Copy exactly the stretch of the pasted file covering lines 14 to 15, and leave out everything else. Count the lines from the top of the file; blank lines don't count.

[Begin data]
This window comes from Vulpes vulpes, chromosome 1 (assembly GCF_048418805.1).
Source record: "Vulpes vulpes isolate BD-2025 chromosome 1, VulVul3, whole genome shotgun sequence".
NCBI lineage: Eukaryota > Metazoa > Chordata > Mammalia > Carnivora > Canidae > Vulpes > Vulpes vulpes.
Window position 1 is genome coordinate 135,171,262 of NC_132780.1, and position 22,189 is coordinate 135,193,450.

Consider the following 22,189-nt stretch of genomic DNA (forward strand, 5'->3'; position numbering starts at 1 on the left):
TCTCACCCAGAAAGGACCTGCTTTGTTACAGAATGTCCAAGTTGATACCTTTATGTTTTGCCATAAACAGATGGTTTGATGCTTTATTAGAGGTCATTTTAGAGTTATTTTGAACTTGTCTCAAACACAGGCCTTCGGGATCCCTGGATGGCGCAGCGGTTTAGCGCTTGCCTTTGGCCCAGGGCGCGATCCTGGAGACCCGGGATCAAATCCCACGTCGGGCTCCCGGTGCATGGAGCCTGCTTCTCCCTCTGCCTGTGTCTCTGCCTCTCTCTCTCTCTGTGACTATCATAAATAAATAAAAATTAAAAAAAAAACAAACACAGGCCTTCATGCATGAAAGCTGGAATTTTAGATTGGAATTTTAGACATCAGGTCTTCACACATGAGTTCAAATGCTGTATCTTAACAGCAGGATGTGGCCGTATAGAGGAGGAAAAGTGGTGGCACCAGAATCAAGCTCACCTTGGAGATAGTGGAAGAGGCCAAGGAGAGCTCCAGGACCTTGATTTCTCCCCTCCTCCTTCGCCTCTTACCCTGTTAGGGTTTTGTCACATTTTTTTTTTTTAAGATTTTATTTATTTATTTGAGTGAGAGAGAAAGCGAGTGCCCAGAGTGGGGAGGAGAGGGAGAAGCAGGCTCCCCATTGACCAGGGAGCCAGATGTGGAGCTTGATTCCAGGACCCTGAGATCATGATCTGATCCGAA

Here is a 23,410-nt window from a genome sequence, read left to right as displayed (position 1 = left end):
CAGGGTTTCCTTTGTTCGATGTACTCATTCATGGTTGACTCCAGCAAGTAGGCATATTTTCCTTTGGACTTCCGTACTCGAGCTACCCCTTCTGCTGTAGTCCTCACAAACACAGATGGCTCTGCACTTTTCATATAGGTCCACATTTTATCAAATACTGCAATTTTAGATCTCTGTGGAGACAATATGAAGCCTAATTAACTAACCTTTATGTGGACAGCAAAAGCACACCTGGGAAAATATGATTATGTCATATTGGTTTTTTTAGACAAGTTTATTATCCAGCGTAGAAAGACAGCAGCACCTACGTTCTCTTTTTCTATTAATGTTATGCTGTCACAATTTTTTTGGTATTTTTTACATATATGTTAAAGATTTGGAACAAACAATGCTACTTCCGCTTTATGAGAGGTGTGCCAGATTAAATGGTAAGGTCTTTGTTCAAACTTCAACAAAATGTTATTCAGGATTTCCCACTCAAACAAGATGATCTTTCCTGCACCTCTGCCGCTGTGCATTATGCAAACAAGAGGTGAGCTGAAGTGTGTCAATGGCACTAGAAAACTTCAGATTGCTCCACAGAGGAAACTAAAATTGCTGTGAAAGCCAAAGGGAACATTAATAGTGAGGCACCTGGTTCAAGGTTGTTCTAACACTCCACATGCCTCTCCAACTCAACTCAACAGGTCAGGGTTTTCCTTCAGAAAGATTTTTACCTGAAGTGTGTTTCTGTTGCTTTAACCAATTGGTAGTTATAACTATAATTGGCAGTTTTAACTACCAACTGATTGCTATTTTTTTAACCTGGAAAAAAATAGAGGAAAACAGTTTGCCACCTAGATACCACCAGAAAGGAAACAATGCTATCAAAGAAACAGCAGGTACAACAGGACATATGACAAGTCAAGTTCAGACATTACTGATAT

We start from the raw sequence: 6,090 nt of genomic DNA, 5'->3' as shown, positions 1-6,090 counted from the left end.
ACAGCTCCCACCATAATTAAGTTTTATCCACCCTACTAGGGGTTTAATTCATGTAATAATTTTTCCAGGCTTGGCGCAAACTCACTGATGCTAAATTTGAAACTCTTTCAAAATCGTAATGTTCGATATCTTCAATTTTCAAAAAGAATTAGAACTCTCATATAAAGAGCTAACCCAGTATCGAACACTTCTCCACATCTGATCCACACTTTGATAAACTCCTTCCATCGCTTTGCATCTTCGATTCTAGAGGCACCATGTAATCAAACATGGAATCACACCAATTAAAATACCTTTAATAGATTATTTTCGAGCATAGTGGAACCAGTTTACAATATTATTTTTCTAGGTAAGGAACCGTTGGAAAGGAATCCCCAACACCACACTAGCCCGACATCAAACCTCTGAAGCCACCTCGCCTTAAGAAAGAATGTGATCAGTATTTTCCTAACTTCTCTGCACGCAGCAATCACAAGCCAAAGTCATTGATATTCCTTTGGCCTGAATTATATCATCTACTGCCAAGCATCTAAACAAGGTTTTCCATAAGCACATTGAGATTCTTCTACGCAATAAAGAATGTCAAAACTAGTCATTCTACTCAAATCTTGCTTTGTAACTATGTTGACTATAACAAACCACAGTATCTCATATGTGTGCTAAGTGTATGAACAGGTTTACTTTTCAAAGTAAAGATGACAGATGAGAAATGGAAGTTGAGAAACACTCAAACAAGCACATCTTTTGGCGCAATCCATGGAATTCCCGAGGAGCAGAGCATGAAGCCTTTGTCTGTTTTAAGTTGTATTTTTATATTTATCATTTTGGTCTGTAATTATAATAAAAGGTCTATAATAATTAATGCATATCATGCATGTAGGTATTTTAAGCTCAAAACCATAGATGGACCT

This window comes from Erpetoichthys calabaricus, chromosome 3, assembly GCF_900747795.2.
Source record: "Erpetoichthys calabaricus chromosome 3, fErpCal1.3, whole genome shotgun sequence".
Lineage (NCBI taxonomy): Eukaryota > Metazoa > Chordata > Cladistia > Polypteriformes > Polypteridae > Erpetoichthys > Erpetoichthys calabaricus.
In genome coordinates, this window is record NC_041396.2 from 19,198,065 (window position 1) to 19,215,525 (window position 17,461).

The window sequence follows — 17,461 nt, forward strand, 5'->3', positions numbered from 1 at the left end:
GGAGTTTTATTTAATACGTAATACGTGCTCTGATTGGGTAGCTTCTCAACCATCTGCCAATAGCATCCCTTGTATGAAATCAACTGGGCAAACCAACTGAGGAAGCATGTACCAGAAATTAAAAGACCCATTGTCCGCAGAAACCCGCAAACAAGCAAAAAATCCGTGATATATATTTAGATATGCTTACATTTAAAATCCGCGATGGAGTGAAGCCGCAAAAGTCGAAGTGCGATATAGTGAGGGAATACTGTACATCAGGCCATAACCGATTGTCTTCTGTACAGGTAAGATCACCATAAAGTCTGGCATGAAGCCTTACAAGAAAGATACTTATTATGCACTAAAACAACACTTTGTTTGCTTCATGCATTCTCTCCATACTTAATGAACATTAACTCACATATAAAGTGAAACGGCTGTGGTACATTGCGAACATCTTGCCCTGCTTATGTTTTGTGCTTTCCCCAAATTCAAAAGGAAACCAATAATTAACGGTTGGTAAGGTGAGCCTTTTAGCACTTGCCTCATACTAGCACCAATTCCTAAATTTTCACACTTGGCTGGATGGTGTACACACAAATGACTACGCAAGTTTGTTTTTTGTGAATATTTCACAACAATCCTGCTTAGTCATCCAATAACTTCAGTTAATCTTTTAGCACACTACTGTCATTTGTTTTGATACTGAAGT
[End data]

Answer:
In genome coordinates, this window is record NC_041396.2 from 19,198,065 (window position 1) to 19,215,525 (window position 17,461).

The window sequence follows — 17,461 nt, forward strand, 5'->3', positions numbered from 1 at the left end: